On January 24, 2024, CEP hosted an online roundtable with leading experts on political violence and free speech to discuss the complex question of how democracies should respond to blasphemy terrorism.

In December, Denmark’s parliament passed a controversial law which prohibits the “inappropriate treatment” of religious texts, although the bill has been widely referred to as the “Quran law”, since it was introduced following incidents of public Quran burnings which thrust both Denmark and Sweden into the center of a global backlash – and once again into the crosshairs of jihadist terrorists.

Blasphemy violence has been a feature of the Western security landscape since at least the Rushdie affair of 1989. However, both Denmark and Sweden have felt the pressure emanating from blasphemy controversies in the past, Denmark following the 2005 Jyllands-Posten cartoons affair, and Sweden after the cartoonist Lars Vilks’ controversial depictions of the Prophet Muhammad. These incidents not only sparked years of terrorist threats against both countries, but immense diplomatic and economic pressure which has informed the latest Danish legislation.

As such blasphemy ‘affairs’ look sure to continue, how should liberal democracies respond to the inevitable threats and violence which accompany them? Is Denmark’s response a model for other states or should the French model be followed. The French government has always been unapologetic in its defense of liberté d’expression. The government maintained this position even after the massacre at Charlie Hebdo magazine and the beheading of schoolteacher Samuel Paty in Paris in 2020 after he allegedly showed pictures of the Mohammad cartoons in a class on free speech, resulting in a short but intense online campaign against him led by parents and some of his pupils.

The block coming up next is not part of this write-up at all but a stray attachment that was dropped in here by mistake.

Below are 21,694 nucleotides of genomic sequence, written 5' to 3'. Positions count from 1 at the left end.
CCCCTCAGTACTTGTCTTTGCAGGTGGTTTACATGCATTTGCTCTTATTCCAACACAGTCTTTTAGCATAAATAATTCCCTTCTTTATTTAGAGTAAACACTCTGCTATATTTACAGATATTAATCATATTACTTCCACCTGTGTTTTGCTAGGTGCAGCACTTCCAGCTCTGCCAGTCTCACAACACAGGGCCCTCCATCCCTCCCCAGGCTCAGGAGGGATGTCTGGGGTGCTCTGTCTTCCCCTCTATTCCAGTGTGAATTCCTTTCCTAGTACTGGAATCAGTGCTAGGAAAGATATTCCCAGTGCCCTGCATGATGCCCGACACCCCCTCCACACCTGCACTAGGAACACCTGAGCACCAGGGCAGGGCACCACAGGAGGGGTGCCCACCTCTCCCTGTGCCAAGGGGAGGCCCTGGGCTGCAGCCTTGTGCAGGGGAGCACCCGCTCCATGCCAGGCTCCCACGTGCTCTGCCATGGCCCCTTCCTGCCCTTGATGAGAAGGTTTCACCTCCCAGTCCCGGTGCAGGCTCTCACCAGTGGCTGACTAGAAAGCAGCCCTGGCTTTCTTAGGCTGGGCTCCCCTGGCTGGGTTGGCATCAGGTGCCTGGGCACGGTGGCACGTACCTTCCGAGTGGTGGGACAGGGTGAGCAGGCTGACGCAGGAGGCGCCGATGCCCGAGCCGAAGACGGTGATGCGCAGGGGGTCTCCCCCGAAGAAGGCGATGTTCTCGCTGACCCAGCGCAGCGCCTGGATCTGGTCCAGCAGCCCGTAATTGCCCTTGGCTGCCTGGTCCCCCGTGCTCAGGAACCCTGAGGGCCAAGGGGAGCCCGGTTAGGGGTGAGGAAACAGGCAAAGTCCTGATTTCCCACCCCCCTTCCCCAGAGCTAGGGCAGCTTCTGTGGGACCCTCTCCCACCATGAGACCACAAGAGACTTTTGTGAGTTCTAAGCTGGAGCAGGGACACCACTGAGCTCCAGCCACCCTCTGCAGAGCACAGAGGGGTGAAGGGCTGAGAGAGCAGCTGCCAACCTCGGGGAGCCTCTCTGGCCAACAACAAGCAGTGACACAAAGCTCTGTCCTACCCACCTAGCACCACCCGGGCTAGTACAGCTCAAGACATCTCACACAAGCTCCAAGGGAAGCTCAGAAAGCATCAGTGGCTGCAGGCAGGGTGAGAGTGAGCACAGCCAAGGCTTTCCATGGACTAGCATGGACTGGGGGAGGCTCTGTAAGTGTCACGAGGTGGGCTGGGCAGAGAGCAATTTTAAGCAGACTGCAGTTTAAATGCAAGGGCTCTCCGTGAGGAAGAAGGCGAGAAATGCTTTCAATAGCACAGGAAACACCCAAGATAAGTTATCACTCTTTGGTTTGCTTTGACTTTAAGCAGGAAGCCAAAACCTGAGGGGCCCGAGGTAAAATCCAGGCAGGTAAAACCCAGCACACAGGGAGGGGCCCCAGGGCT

To explore these questions and more, CEP Advisor and author of a recent report on blasphemy, Liam Duffy, spoke with two U.S.-based Danish experts:

  • Jytte Klausen, professor at Brandeis University and author of The Cartoons that Shook the World, the definitive account of the 2005 Jyllands-Posten affair, and more recently, Western Jihadism: A Thirty Year History
  • Jacob Mchangama, the CEO of a human rights think tank, Justitia, Executive Director of the Future of Free Speech Project at Vanderbilt University and author of Free Speech: A History from Socrates to Social Media


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Jacob Mchangama is the Founder and Executive Director of The Future of Free Speech. He is also a research professor at Vanderbilt University and a Senior Fellow at The Foundation for Individual Rights and Expression (FIRE).